By Shea Murphy
Murals have a long history in Northern Ireland of being used as a means of political vocalization and protest. Belfast and Derry city streets are lined with these artistic representations. The subject matter of these murals often centers around the sectarian divisions within these communities and they are ever changing, continually being repainted or replaced to better speak to the current moment. They are pieces of political expression and serve multiple purposes, from memorializing events or people to inciting political action.Read more: 8. Murals in Contemporary Northern Ireland
While there is much to be said on this topic, one area of interest is the representation of women in these murals. Due to the fact that many of these Northern Ireland murals focus on paramilitary activity and groups, areas where women had significantly less involvement than men, they feature less in the artwork. This is not, however, to say they are entirely absent and the ways in which women are represented is telling of their role in recent Irish history. The image above is of a mural that appeared on Ballymurphy Road in Belfast in 2002. The images along the side depict women who were killed during the Troubles, otherwise known internationally as the Northern Ireland conflict, for their involvement in paramilitary activity as members of the IRA. The mural is headed by an inscription for Cumann na mBan, the women’s auxiliary of the IRA, and is making a clear connection between women’s involvement and militancy. This is an uncommon occurrence, as the imagery of women wielding guns or involved in violence contradicts with ideas of women as peacemakers or beings in need of protection. Such depictions of women in Northern Ireland paramilitary murals illustrate an attempt to reinsert women into a history that has long ignored them.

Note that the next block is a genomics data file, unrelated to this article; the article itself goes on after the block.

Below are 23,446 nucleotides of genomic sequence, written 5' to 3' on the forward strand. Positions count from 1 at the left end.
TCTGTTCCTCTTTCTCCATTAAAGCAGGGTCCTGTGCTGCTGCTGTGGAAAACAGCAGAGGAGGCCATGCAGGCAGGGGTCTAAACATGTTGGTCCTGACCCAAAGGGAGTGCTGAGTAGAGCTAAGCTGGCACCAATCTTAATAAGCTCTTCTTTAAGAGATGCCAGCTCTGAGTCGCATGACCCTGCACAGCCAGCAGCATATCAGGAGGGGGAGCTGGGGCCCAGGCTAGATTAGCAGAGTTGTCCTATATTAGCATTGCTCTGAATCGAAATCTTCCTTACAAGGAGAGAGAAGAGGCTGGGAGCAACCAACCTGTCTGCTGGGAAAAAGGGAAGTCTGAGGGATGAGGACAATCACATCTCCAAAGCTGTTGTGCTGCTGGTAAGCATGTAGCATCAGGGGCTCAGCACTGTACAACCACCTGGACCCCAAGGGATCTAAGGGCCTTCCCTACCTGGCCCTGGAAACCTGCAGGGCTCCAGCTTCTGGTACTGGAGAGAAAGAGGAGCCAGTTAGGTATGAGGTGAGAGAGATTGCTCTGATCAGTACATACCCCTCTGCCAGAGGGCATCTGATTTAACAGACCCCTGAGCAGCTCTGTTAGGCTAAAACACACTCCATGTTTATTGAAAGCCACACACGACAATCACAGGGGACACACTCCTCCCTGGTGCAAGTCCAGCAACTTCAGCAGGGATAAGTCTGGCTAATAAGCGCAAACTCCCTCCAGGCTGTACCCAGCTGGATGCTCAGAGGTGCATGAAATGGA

Martin Melaugh, Cumann na mBan Mural, photograph, Flickr, https://www.flickr.com/photos/78918694@N00/2604512110.
 Fidelma Ashe, “From Paramilitaries to Peacemakers: The Gender Dynamics of Community-Based Restorative
Justice in Northern Ireland,” The British Journal of Politics and International Relations 11 (2009): 303.